Going beyond a state-centric view

With benefits for the wider UK public in doubt, it becomes important to go beyond a state-centric view, when assessing the potential benefits of UK – China relations. In a recently published special issue on Chinese labour in the global economy, my colleague Chun-Yi Lee and I have brought together a range of articles which confirm that Chinese workers labour under conditions of super-exploitation in sweatshops producing for export. Chinese workers for one do not benefit from the UK – China relations.

British workers have also suffered attacks on pensions, pay and trade union rights in recent years. They have also experienced a dramatic increase in precarious working conditions reflected in the proliferation of zero-hour contracts. Here too, it is highly doubtful to what extent and in what way workers will benefit from UK – China relations.

Ultimately, the danger is that capital will always organise situations in its own interests. The recent deal between the UK government and car manufacturer Nissan demonstrates, how especially big companies can ensure that they will not suffer any potentially negative consequence of Brexit. The real worry is that workers are going to lose out in the further development of post-Brexit UK – China relations. British workers will ultimately pay for the bill left by Brexit, as they have done for the bill related to the global financial crisis.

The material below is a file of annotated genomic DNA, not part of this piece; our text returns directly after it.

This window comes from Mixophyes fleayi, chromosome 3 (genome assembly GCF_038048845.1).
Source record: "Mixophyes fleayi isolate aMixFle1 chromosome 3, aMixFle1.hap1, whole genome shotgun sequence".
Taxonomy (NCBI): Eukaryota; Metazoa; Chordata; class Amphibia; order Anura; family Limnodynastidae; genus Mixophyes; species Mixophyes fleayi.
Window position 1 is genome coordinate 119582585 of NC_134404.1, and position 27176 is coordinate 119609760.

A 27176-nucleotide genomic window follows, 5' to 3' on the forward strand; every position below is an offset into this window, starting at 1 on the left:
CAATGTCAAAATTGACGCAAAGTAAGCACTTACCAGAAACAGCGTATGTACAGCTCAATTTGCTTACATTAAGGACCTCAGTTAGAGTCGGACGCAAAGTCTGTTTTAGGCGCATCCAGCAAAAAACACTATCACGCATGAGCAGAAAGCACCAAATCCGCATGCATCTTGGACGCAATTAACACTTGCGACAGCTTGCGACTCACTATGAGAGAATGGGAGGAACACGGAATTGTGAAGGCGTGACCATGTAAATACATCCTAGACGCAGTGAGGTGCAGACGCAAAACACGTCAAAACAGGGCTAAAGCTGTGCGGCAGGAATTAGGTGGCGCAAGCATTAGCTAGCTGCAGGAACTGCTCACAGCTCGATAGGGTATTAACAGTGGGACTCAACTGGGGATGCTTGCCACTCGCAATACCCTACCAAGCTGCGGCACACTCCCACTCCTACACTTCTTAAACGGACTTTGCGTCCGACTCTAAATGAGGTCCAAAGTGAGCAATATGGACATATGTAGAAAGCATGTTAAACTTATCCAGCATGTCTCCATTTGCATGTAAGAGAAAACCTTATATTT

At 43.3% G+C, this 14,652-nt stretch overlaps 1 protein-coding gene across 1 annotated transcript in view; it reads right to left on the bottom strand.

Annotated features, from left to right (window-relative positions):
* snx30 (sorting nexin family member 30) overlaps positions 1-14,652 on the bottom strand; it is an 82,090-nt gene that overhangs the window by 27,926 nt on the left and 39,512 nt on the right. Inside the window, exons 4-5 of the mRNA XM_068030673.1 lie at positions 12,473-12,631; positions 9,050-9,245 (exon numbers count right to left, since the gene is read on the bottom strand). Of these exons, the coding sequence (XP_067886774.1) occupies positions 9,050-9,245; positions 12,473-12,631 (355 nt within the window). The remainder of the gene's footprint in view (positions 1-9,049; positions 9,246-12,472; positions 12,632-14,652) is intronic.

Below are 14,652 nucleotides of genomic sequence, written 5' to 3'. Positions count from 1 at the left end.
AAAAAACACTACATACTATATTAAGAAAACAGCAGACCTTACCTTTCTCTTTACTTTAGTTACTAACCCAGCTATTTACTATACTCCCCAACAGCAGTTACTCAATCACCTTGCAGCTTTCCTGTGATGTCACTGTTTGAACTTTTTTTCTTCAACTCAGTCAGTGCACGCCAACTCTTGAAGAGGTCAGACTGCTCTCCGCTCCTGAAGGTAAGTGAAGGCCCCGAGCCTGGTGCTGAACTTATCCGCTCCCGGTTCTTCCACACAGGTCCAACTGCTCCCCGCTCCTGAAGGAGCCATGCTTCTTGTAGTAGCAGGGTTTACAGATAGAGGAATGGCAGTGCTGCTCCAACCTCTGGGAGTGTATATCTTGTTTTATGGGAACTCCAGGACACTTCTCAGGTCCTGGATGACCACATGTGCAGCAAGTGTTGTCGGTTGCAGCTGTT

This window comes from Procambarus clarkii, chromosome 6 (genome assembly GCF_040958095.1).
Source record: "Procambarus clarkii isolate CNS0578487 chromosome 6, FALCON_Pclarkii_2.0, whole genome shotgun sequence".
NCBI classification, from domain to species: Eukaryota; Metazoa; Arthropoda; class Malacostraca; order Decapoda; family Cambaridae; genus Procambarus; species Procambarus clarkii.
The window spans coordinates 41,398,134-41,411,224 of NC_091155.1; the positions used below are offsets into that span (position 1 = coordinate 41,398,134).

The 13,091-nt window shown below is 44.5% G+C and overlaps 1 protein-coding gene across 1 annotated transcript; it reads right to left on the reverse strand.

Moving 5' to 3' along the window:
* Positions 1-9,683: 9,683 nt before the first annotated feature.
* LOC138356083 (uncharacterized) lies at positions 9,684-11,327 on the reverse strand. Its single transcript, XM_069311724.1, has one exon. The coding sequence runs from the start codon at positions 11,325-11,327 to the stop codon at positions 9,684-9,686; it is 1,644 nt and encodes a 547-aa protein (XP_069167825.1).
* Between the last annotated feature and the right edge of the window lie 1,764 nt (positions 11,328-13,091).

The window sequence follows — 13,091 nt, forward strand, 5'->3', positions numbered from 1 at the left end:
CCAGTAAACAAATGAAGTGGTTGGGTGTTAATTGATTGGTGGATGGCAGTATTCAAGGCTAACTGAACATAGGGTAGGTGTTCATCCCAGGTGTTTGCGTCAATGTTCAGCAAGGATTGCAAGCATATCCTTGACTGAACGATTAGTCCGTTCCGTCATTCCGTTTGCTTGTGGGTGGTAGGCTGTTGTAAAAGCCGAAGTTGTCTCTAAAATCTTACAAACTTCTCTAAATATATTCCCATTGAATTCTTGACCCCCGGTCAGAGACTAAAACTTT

Andreas Bieler is Professor of Political Economy at the University of Nottingham in the United Kingdom and Fellow of the Centre for the Study of Social and Global Justice in the School of Politics and International Relations at Nottingham University.  This article was written as a reflection of the FCO series held at Nottingham University in Novermber 2016, a version of this article can also be found on the author’s personal blog. Image Credit: CC by Number 10/Flickr.